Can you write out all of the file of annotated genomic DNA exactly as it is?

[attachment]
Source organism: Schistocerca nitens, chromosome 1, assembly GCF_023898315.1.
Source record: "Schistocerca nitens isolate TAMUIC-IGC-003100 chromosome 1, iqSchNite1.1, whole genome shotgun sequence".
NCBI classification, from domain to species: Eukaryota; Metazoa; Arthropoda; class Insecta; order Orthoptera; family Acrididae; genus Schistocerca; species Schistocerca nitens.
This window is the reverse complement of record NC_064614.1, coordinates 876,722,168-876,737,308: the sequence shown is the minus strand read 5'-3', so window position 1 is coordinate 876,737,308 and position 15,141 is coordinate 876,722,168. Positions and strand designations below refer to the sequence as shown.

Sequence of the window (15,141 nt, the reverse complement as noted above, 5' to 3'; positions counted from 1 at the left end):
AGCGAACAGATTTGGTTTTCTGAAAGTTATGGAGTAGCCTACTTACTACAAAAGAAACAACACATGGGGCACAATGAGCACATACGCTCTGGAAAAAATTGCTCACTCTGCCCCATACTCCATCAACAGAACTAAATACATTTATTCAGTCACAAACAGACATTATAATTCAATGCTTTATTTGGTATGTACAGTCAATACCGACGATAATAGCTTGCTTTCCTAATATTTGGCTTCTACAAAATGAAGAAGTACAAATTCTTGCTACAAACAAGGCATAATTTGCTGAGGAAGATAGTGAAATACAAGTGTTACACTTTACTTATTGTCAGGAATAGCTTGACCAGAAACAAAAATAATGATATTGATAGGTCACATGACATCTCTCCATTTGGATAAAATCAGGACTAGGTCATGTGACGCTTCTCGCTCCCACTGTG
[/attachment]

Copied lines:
Source organism: Schistocerca nitens, chromosome 1, assembly GCF_023898315.1.
Source record: "Schistocerca nitens isolate TAMUIC-IGC-003100 chromosome 1, iqSchNite1.1, whole genome shotgun sequence".
NCBI classification, from domain to species: Eukaryota; Metazoa; Arthropoda; class Insecta; order Orthoptera; family Acrididae; genus Schistocerca; species Schistocerca nitens.
This window is the reverse complement of record NC_064614.1, coordinates 876,722,168-876,737,308: the sequence shown is the minus strand read 5'-3', so window position 1 is coordinate 876,737,308 and position 15,141 is coordinate 876,722,168. Positions and strand designations below refer to the sequence as shown.

Sequence of the window (15,141 nt, the reverse complement as noted above, 5' to 3'; positions counted from 1 at the left end):
AGCGAACAGATTTGGTTTTCTGAAAGTTATGGAGTAGCCTACTTACTACAAAAGAAACAACACATGGGGCACAATGAGCACATACGCTCTGGAAAAAATTGCTCACTCTGCCCCATACTCCATCAACAGAACTAAATACATTTATTCAGTCACAAACAGACATTATAATTCAATGCTTTATTTGGTATGTACAGTCAATACCGACGATAATAGCTTGCTTTCCTAATATTTGGCTTCTACAAAATGAAGAAGTACAAATTCTTGCTACAAACAAGGCATAATTTGCTGAGGAAGATAGTGAAATACAAGTGTTACACTTTACTTATTGTCAGGAATAGCTTGACCAGAAACAAAAATAATGATATTGATAGGTCACATGACATCTCTCCATTTGGATAAAATCAGGACTAGGTCATGTGACGCTTCTCGCTCCCACTGTG